Days after the July 22 deal on a second bail-out package for debt-strapped Greece, the full import of the package is still being unravelled. There are two basic messages that seem to be emerging. First, the banks, which were initially seen as having been forced to take a well-deserved hit for their lack of diligence as lenders, have gotten away with a good deal. Second, as a result, while European governments have staked a lot of their money in the hope of saving the eurozone and preventing another crisis, and so have governments elsewhere through the involvement of the IMF, the crisis has not been even partially addressed, but merely postponed.
The second bail-out package is worth 109 billion Euros, just a billion euros short of the 110 billion provided in the first bail-out more than a year ago. According to observers much of this money will come from eurozone governments in the form of new 15 to 30-year loans carrying an interest rate of 3.5 percent. The IMF, which provided €30 billion in the course of the first bail-out, is expected to provide around that much this time too, if Christine Lagarde, its new European head, has her way. And private creditors will swap or roll over 135 billion euros of existing loans into new, longer-term instruments.
This split, it is now estimated, lets the banks off very lightly. This should have been expected when the Institute of International Finance, the Washington-headquartered association of leading international banks, emerged an important player in the negotiations. According to the IIF, as a result of the deal the banks are set to lose a possibly overestimated €54 billion. But that is far short of the more than €200 billion they would have lost if Greece was allowed to spiral into total default.
It was clear that eurozone governments were keen to avoid that outcome because it would have meant the break up of the zone and a devastating hit for the euro. But so were governments elsewhere scared of the consequences for a financial world that has been just bailed out of a crisis at huge cost and for a real economy that is still limping back to recovery. Using this fact, finance first mobilised the much-discredited rating agencies to hold all to ransom by declaring that any debt restructuring would force them to declare “selective default”. That did not prevent restructuring but was enough to persuade the others involved to soften the hit that finance capital would be required to take.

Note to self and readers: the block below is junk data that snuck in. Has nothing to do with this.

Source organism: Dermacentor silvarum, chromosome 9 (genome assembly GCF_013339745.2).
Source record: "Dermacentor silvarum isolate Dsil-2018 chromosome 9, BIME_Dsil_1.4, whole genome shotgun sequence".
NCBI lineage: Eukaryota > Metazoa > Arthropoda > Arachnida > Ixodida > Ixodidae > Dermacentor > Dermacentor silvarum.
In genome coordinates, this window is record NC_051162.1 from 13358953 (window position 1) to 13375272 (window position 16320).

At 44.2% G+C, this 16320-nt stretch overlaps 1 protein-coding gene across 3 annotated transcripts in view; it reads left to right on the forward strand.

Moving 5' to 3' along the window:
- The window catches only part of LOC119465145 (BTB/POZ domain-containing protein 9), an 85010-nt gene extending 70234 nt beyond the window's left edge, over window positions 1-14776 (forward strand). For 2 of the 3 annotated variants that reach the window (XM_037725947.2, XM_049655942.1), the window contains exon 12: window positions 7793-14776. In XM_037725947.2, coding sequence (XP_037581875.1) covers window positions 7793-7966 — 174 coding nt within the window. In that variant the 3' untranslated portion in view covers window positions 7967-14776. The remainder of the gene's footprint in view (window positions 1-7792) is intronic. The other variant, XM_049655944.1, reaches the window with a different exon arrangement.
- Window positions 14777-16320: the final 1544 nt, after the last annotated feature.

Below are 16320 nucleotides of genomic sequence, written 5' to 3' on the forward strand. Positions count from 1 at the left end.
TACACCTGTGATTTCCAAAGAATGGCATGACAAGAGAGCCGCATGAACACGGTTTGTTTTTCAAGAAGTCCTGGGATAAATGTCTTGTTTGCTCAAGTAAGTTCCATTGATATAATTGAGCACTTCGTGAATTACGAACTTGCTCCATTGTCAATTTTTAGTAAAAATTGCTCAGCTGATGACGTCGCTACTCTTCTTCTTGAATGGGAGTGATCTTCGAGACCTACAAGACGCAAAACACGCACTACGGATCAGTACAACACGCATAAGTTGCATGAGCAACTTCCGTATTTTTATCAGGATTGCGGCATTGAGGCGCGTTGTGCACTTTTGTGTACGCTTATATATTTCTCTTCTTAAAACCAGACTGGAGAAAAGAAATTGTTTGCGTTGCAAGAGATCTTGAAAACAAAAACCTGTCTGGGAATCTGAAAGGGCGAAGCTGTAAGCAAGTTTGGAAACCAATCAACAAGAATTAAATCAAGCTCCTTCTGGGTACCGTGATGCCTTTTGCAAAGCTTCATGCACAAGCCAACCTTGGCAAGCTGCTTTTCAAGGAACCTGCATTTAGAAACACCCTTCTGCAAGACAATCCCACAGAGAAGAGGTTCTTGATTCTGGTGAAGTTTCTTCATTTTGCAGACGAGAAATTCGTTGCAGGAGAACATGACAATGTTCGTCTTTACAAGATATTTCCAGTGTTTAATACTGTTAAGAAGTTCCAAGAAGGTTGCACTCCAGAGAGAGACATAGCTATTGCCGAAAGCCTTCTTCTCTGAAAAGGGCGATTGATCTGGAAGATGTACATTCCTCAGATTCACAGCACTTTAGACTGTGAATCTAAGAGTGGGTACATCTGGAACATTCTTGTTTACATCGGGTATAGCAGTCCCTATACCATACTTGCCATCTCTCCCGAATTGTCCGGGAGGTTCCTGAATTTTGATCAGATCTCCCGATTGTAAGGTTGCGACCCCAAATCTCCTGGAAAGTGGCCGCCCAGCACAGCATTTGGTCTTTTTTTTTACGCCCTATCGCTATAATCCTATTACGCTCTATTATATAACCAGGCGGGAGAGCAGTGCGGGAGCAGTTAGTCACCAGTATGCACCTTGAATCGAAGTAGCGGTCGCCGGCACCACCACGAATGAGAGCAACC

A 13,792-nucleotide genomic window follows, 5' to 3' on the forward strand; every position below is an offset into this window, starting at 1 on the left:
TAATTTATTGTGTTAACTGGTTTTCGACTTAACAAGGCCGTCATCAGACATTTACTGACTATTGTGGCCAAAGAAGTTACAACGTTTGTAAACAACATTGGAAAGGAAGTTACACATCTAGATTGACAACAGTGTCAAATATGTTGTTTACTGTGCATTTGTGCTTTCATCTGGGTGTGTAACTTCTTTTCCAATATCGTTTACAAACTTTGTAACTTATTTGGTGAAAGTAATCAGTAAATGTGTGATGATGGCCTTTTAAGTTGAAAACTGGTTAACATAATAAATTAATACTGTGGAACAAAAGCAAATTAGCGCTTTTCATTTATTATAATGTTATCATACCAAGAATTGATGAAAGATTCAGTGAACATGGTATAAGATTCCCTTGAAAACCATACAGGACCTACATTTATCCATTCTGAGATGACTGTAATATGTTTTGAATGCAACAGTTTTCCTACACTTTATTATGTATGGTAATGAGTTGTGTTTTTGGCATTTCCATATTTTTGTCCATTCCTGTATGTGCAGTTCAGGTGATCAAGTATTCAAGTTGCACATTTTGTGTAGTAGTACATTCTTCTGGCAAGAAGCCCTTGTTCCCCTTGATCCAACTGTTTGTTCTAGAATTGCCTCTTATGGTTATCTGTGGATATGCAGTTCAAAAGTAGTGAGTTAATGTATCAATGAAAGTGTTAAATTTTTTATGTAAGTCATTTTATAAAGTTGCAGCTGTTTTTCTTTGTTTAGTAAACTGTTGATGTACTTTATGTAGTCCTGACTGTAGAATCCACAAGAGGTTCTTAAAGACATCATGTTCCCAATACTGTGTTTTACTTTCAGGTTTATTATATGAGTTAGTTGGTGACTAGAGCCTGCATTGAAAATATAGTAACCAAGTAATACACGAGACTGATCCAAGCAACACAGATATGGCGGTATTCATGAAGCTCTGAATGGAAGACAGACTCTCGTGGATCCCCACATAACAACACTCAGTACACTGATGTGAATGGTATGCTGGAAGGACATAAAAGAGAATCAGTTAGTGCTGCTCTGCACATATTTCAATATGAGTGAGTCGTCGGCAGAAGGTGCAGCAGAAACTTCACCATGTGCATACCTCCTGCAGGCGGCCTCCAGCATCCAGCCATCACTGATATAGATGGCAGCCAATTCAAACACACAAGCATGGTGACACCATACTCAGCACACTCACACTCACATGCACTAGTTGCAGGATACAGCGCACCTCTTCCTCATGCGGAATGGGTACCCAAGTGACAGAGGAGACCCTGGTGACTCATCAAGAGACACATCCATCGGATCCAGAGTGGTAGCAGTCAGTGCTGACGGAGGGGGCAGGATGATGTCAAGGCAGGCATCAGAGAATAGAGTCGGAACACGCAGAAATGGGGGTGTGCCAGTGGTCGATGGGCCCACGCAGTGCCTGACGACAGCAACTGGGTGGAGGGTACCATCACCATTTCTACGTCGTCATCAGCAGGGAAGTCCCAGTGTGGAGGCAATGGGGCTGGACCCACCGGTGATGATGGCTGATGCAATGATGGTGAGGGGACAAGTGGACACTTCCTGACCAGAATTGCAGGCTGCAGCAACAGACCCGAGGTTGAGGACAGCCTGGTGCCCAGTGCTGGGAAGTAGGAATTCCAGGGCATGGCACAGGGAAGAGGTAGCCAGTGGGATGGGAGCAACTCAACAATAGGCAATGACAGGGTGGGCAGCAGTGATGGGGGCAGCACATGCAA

In this effort, another member of the “epistemic community” that finance has built to validate its demands, the European Central Bank (ECB), also played a role. The ECB, too, opposed any restructuring on the grounds that it would reduce the value of the collateral that Greek banks provide for the support it provides them. This combined effort, orchestrated by the IIF, allowed banks to substantially lighten the loss they would have to suffer.
But eurozone governments and the IMF are paying a much higher cost for the deal. According to an analysis reported in the New York Times, this loan-tranche of €109 billion euros that they are providing would be worth only 54 billion euros when discounted, implying a 50 percent haircut. Not surprisingly, emerging market directors on the board of the Fund have objected to the IMF’s involvement in the deal. According to the Financial Times, Paulo Nogueira Batista, who represents Brazil and eight other countries on the IMF’s executive board, declared in an interview that since this is the “first big decision” that Lagarde is taking as head of the fund, she has an ideal opportunity to dispel suspicions of bias towards European bondholders. “The community of fund-watchers around the world will be looking to see if she can transcend her European origins,” he reportedly said.
What is galling to most is the fact that at the end of all this, the problem remains unresolved. Greek public debt is still in excess of its gross domestic product. Servicing that even on slightly lighter terms seems near impossible in the midst of austerity that spells recession. Another bail-out is inevitable. The danger is that next time around governments across Europe and elsewhere may be overcome with bail-out fatigue and just risk wholesale default. The banks and private creditors would then get their due. But that is small comfort, since the fall-out for the rest may be too much to bear.